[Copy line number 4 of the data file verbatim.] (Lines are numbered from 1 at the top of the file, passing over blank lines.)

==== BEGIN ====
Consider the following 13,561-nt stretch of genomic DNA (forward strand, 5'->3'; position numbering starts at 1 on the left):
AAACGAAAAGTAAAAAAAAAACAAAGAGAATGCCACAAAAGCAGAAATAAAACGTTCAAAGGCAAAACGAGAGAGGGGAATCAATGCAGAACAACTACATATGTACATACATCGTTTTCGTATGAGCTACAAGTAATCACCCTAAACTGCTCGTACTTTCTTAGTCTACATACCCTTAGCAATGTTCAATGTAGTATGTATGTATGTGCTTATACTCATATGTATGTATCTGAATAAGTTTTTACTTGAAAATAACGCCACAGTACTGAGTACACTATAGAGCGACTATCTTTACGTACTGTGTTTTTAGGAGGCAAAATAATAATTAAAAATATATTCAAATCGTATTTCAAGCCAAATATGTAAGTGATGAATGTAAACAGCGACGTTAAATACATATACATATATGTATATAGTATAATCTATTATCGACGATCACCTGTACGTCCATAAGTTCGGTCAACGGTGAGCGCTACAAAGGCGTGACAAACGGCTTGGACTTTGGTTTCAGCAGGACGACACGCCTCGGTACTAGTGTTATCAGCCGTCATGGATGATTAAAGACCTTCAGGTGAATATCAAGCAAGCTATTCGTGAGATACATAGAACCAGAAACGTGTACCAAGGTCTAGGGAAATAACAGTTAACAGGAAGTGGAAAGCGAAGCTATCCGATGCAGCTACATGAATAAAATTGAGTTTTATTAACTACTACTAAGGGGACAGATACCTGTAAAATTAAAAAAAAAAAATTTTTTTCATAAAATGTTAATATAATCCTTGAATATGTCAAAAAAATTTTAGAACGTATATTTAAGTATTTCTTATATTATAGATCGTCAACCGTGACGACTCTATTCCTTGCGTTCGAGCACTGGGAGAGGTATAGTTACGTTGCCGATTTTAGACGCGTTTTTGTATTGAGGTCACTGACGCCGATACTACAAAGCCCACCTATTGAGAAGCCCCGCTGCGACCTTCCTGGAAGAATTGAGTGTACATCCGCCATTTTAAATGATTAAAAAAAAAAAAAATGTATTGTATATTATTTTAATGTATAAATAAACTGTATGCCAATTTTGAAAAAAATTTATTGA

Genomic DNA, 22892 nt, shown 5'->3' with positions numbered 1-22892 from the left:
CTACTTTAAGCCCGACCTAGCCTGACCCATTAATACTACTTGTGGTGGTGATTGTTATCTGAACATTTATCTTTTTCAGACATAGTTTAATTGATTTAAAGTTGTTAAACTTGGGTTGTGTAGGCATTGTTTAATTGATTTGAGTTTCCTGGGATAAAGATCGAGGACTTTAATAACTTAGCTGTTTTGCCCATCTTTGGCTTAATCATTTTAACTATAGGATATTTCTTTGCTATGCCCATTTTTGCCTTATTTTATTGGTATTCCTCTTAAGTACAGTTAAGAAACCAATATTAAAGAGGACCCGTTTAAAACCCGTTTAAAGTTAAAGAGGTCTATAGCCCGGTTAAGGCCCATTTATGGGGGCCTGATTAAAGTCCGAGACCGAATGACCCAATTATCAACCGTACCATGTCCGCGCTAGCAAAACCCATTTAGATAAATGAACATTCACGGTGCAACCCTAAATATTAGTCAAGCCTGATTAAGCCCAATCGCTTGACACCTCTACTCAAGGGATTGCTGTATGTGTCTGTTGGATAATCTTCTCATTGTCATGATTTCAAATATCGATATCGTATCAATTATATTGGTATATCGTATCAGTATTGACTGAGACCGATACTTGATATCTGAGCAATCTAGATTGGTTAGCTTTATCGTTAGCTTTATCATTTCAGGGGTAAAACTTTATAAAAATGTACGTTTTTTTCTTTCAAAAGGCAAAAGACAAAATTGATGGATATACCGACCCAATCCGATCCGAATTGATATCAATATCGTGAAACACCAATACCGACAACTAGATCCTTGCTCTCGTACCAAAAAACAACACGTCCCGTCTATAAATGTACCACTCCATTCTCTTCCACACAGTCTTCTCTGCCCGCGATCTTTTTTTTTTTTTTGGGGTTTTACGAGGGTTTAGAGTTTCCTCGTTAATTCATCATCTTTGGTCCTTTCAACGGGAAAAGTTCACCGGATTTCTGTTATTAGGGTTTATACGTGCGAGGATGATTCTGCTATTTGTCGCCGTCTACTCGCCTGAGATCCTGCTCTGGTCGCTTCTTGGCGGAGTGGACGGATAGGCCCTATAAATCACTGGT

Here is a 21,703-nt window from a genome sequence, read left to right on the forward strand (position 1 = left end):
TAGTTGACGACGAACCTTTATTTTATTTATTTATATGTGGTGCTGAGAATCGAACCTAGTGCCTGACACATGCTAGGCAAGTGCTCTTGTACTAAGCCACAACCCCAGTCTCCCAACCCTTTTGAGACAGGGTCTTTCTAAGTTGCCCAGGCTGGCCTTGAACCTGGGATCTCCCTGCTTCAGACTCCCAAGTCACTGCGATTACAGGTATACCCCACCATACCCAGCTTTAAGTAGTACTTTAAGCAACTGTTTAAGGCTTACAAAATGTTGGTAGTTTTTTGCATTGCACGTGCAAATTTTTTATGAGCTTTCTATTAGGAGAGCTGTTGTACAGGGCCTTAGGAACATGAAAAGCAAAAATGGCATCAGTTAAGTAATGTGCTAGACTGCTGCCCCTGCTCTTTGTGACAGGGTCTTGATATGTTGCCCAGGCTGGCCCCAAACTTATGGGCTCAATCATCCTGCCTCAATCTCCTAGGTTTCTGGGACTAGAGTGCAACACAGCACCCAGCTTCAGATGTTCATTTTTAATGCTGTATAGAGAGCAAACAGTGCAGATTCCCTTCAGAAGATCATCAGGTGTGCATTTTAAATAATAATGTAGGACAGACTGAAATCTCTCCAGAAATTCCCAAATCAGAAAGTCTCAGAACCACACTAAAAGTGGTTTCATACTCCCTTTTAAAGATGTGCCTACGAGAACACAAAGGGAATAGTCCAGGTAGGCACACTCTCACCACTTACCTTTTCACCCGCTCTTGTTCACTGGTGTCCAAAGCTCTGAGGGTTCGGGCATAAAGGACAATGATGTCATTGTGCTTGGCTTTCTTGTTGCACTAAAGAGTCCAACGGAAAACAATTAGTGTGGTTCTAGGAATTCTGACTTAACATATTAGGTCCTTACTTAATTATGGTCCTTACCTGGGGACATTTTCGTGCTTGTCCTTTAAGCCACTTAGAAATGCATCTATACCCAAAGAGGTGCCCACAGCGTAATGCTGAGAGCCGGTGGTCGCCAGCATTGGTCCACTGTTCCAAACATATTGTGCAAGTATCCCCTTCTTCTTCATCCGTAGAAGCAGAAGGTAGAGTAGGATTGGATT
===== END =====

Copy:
CTACTTTAAGCCCGACCTAGCCTGACCCATTAATACTACTTGTGGTGGTGATTGTTATCTGAACATTTATCTTTTTCAGACATAGTTTAATTGATTTAAAGTTGTTAAACTTGGGTTGTGTAGGCATTGTTTAATTGATTTGAGTTTCCTGGGATAAAGATCGAGGACTTTAATAACTTAGCTGTTTTGCCCATCTTTGGCTTAATCATTTTAACTATAGGATATTTCTTTGCTATGCCCATTTTTGCCTTATTTTATTGGTATTCCTCTTAAGTACAGTTAAGAAACCAATATTAAAGAGGACCCGTTTAAAACCCGTTTAAAGTTAAAGAGGTCTATAGCCCGGTTAAGGCCCATTTATGGGGGCCTGATTAAAGTCCGAGACCGAATGACCCAATTATCAACCGTACCATGTCCGCGCTAGCAAAACCCATTTAGATAAATGAACATTCACGGTGCAACCCTAAATATTAGTCAAGCCTGATTAAGCCCAATCGCTTGACACCTCTACTCAAGGGATTGCTGTATGTGTCTGTTGGATAATCTTCTCATTGTCATGATTTCAAATATCGATATCGTATCAATTATATTGGTATATCGTATCAGTATTGACTGAGACCGATACTTGATATCTGAGCAATCTAGATTGGTTAGCTTTATCGTTAGCTTTATCATTTCAGGGGTAAAACTTTATAAAAATGTACGTTTTTTTCTTTCAAAAGGCAAAAGACAAAATTGATGGATATACCGACCCAATCCGATCCGAATTGATATCAATATCGTGAAACACCAATACCGACAACTAGATCCTTGCTCTCGTACCAAAAAACAACACGTCCCGTCTATAAATGTACCACTCCATTCTCTTCCACACAGTCTTCTCTGCCCGCGATCTTTTTTTTTTTTTTGGGGTTTTACGAGGGTTTAGAGTTTCCTCGTTAATTCATCATCTTTGGTCCTTTCAACGGGAAAAGTTCACCGGATTTCTGTTATTAGGGTTTATACGTGCGAGGATGATTCTGCTATTTGTCGCCGTCTACTCGCCTGAGATCCTGCTCTGGTCGCTTCTTGGCGGAGTGGACGGATAGGCCCTATAAATCACTGGT